Funds are investment vehicles that pool the money of many small investors into a range of shares or other assets. They can take the form of unit trusts, OEICs (Open Ended Investment Companies), investment trusts or offshore funds.

Why would I invest in a Fund?

The main advantages are:

  • You can invest small amounts, from as little as £50 a month with no maximum investment.
  • Your money buys a share in the fortunes of perhaps 30 to 100 companies, sometimes more.
  • The wide spread of investments in a fund lowers the risk of investing in the stock market, as you are less affected by one or two companies doing badly than you would be if you held shares in just a handful of companies.
  • You get professional management of your money.
  • You can use funds to access riskier investment areas where buying individual shares is difficult, for example, in emerging markets.

Are there any drawbacks?

The main ones are:

  • Costs – These vary depending on the type of fund and the channel through which you buy it. If funds are bought through leading platforms, costs can be significantly reduced and Rosan Helmsley has preferential charging arrangements through one of the UK’s leading platforms, owned and operated by Fidelity International.
  • Choice – There are several types of fund with differing characteristics, and literally thousands of individual funds to choose from, making selection complicated if trying to identify a suitable fund on your own.

Types of Fund

These are the main types of fund you might come across.

  • Unit trusts – run by fund managers, life insurance companies, banks and building societies. These are the most common investment for ISAs.
  • Open-ended investment companies (OEICS) – a more modern version of unit trusts and available from the same range of institutions. OEICs benefit from single pricing structures, which means there are generally no spreads between the buying and selling price of units.
  • Investment trusts – run by fund managers, less widely sold than unit trusts and OEICsand generally higher risk.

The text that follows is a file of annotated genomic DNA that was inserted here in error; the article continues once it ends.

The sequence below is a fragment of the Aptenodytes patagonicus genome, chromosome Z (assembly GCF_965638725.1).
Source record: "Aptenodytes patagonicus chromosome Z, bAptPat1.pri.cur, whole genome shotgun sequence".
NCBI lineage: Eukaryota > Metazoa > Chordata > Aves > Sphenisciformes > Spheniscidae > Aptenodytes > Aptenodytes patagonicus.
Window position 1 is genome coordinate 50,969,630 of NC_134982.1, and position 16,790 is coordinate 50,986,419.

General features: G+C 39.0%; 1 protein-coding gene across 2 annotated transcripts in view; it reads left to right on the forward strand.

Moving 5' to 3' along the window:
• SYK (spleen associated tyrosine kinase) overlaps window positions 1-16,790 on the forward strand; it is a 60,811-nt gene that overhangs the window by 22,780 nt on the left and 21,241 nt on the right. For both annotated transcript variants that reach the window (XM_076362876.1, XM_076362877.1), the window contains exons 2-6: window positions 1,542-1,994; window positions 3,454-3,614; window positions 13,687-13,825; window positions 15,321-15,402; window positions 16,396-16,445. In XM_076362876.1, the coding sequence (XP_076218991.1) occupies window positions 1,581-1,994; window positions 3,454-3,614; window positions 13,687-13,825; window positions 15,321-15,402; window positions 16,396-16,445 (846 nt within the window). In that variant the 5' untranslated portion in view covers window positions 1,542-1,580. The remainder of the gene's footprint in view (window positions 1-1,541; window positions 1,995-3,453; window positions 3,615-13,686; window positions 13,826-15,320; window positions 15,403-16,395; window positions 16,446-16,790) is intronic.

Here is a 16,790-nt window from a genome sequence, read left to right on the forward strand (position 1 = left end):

• Exchange Traded Funds (ETFs) – an import from the US available so far from a handful of investment managers.
  • Guaranteed funds – run by life insurance companies and fund managers, usually low risk as there is an underlying capital guarantee.
  • With profit funds – run by life insurance companies, generally low risk. Historically, this has been the underlying investment for many mortgage endowments and personal pensions.
  • Unit linked funds – run by life insurance companies, similar to unit trusts but only available as investments for life insurance products such as pensions and investment bonds.

Investment Opportunities

Funds offer a huge range of investment opportunities. The basic distinction is between:

  • Funds that track the movements of a stock market index or sector index (passive funds), and will do as well, or as badly as the market or sector;
  • Funds where the investments are chosen by the managers (actively managed funds), who might invest mainly for growth, mainly for income, or a combination of the two.

Within these categories there are funds that:

  • Invest only in the shares of UK companies;
  • Invest mainly in the shares of European, North American, Far East or Japanese companies;
  • Invest worldwide;
  • Specialise in the shares of smaller companies, or in companies in a particular market sector, such as healthcare or technology;
  • Follow a particular investment style;
  • Invest in fixed interest bonds for a high income.

Through our website you can buy over 2,500 investment funds on line adopting your own research or through Rosan Select, which offers a selection of our preferred funds.